Genuine concern

Genuine concern

For I have no one else of kindred spirit who will genuinely be concerned for your welfare. – Philippians 2:20 

Philippians 2:20-21

 20 I have no one else like Timothy, who genuinely cares about your welfare.

 21 All the others care only for themselves and not for what matters to Jesus Christ.

The contestants in the Special Olympics are developmentally or physically disabled. But they are special in a far more important way. They have genuine care and concern for one another. In the Special Olympics, in the 100 meter dash, the runners all start together and move together down the track shoulder-to-shoulder.

During one of these races, a young woman tripped and sprawled headlong on the track. She was in some amount of pain and rather embarrassed.

The rest of the contestants moved on for a few more feet. Without any communication among themselves, they all stopped, turned around, and jogged back to their fallen friend. They picked her up and took her off the track, comforted her. Then and only then did they continue on together, arm in arm, to the finish line. These special runners would rather finish together than win individually.

One, and only one, of Paul’s friends was just like that.

Paul wrote the book of Philippians while he was a prisoner in Rome. He had heard good things about the believers in Philippi and was eager to learn more. He wanted to share his appreciation and affection for them. He wanted to send a small group of fellow believers to them. He looked for volunteers. Apparently, there were only two who showed any interest at all, Timothy and Epaphroditus. Why was that so?

Paul knew firsthand all of the believers who were part of the local church in Rome. Actually, he knew them too well. They were not just self-centered; they were pathetically self-centered. They were only concerned about their own interests.

I can hear the whining now: “Philippi, you want us to go to Philippi? Do you know how far away Philippi is? We would have to walk the whole way or possibly take a boat part of the way and then walk the rest of the way. The trip would be long, hard, time-consuming, expensive, and hot. What’s in it for us? Not to mention the possibility of been eaten by lions or mugged by thieves and robbers. Oh, and I forgot to mention the dangers of pirates, being shipwrecked, or being marooned on Malta.”

The Romans were nothing but motorboat believers, “but, but, but, but” (as Charles Stanley so often says).


The Father examines all of His children carefully, looking for the few special ones who are genuinely concerned with the needs of others.

Father I long to be like Paul and Timothy, and ultimately like You. I long to be “a chip off the old block,” Your block.


Why was Timothy different? After a process of observing, learning, and maturing, Timothy finally got his priorities straight. His life was to be a life of service. He was all in! He had one all-consuming passion, to serve Paul and the Lord Jesus Christ. He was ready to go anywhere, anytime, and do whatever it took to fulfill his appointed responsibilities. Further, he was quite content being number two, to Paul’s number one. He was more than willing to be in the background, working from the shadows.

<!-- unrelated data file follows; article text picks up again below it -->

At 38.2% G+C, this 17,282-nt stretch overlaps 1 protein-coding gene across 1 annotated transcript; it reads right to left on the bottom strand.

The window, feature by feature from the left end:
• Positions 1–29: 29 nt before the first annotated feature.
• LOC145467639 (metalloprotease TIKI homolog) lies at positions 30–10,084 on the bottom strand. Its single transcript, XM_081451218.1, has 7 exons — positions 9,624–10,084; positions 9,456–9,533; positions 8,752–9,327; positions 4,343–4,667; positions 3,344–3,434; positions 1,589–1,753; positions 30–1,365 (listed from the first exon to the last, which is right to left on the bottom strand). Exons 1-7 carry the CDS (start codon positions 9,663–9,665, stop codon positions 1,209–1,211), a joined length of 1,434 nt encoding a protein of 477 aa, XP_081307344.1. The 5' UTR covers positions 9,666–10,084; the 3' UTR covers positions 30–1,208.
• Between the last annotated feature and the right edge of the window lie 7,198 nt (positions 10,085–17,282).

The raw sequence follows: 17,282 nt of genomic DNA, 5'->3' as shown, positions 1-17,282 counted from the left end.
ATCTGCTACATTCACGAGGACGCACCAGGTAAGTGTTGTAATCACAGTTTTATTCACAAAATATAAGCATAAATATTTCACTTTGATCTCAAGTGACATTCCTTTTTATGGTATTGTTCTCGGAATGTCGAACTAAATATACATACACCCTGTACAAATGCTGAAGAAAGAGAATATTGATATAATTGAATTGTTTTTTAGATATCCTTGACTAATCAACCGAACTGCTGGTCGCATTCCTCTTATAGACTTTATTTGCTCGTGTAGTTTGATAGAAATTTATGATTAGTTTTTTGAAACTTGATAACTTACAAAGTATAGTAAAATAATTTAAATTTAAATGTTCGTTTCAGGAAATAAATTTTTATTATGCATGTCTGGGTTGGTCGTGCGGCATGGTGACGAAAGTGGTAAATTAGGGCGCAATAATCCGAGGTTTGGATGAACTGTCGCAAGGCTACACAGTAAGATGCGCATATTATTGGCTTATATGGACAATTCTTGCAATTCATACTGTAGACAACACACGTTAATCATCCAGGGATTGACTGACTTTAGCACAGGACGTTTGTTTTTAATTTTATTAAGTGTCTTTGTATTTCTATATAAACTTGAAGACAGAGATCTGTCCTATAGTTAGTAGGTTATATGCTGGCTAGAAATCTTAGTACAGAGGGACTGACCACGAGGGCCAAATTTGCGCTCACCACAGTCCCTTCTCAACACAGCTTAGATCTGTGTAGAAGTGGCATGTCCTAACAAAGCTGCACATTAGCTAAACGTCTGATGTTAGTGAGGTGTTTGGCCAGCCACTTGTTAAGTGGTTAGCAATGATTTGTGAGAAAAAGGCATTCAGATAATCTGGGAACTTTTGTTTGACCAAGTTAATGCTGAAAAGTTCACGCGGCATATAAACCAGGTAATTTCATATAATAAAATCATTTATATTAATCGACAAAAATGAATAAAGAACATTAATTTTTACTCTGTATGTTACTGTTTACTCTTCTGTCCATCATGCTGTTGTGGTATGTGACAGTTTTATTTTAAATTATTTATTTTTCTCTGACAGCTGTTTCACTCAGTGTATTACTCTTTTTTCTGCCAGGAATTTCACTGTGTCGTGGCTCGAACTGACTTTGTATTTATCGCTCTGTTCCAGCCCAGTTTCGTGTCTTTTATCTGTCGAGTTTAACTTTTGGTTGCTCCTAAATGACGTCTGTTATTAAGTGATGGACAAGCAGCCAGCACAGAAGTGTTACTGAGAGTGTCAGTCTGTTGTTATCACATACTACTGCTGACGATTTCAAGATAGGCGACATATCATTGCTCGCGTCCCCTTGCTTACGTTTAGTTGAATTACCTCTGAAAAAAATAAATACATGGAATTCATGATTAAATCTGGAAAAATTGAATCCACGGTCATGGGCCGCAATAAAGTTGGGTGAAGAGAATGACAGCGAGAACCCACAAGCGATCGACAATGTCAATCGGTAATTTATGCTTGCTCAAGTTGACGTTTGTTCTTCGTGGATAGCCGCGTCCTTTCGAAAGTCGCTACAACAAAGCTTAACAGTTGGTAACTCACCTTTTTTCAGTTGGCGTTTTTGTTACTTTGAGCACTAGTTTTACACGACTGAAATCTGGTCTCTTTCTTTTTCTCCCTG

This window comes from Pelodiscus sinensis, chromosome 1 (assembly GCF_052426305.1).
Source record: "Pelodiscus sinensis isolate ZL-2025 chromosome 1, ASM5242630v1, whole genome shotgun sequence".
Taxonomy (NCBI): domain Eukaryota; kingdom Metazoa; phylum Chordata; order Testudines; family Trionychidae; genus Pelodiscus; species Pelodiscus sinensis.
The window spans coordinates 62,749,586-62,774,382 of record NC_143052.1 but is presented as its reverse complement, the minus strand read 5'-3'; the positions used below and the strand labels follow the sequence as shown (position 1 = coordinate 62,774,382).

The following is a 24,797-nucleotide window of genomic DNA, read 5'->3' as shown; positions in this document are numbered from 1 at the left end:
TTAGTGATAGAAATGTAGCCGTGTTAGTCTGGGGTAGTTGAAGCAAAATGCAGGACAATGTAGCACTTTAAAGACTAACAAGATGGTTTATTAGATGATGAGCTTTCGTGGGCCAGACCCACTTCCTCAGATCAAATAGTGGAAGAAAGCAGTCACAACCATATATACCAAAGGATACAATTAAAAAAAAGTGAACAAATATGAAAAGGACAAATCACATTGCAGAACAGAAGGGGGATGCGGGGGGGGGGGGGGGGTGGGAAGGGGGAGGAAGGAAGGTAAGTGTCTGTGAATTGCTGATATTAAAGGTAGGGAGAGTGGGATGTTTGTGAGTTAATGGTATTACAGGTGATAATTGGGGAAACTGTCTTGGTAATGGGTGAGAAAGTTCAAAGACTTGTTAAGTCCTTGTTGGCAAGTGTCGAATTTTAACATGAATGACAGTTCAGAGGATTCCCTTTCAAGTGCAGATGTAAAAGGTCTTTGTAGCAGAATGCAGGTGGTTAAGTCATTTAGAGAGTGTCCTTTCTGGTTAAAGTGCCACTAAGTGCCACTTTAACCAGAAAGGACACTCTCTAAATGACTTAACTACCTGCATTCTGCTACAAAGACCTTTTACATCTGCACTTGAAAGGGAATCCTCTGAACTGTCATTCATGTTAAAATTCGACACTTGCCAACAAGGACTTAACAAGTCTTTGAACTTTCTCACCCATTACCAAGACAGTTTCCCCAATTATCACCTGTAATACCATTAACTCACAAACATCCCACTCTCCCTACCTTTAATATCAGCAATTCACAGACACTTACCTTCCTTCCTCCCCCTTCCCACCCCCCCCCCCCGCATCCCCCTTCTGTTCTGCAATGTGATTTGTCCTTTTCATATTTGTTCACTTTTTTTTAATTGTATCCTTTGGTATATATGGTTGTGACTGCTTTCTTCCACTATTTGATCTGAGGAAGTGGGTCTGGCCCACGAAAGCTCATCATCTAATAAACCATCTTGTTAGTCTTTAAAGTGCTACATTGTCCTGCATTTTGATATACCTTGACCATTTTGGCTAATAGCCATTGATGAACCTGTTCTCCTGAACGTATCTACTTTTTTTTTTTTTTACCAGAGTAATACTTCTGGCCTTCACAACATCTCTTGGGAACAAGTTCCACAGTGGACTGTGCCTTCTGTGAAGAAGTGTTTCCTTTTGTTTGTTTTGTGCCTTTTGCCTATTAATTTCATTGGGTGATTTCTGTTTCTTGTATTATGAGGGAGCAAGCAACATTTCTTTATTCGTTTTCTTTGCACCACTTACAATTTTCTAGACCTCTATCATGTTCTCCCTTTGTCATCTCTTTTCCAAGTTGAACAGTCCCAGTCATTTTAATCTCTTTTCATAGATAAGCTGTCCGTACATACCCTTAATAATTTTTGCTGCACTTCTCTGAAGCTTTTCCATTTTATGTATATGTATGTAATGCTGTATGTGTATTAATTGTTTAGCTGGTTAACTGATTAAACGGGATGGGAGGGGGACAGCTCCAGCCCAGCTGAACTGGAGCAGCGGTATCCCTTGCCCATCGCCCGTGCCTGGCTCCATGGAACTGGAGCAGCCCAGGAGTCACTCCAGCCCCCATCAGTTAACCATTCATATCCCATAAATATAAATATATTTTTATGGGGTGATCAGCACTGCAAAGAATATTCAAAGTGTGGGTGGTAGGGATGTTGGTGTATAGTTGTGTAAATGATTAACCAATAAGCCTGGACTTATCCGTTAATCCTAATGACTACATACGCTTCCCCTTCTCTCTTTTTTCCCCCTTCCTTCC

He was genuinely interested in the spiritual and physical well-being of others. Paul modeled this attitude in his words and actions time and time again. Timothy wanted to be just like Paul. Paul wanted to be just like the Lord Jesus Christ.

No one instantaneously becomes a mature and devoted servant. A submissive mind does not appear suddenly or automatically in any child of the King. It has to be cultivated and developed. Why? Because it is not natural to be a servant! It is natural to desire to be served (Wiersbe). But as Timothy grew to maturity, walked with the Father, and worked with Paul, “he became the kind of servant that Paul could trust and God could bless” (Wiersbe).

Paul did not merely say that he and Timothy were “like-minded.” Rather, he said that, he and Timothy were “like-souled.” All true servants of the King are “like-souled.” This is one of the instances where examining the original Greek, adds layers of depth, beauty, and color not seen in the English translation.

The Greek term translated of kindred spirit or like him is isopsuchos. It is derived from isos – equal, and psuche – soul, mind. It means to be equal in soul, activated by the same motives, character, affections, or sharing the same mindset. The Latin Vulgate translates the Greek isopsuchos with the Latin term unanimous. In modern English, we might say Timothy was “a chip off the old block.” Paul was his block. Paul was also “a chip off the old block,” the Lord Jesus Christ was Paul’s block.

One of the components of becoming a link in the Father’s chain of service, is a genuine concern for the well-being of others. Such concern is not only real and sincere, but it actually becomes second nature. To genuinely serve the needs of others becomes natural and the new normal for all children of the King who become His committed servants. Serving others as Lord Jesus Christ serves us, is perhaps one of the most difficult things to do. There are many hardships, difficulties, and obstacles. Often service to the King involves persecution, verbal, and physical abuse.

But the joy of being a “good and faithful servant” cannot be measured (Matthew 25:23).

Each and every child of the King can aspire to be “a chip off the old block,” like-souled. It is a lofty goal to aspire after. How are your aspirations?

Comments, Suggestions, Requests are sought and welcome.


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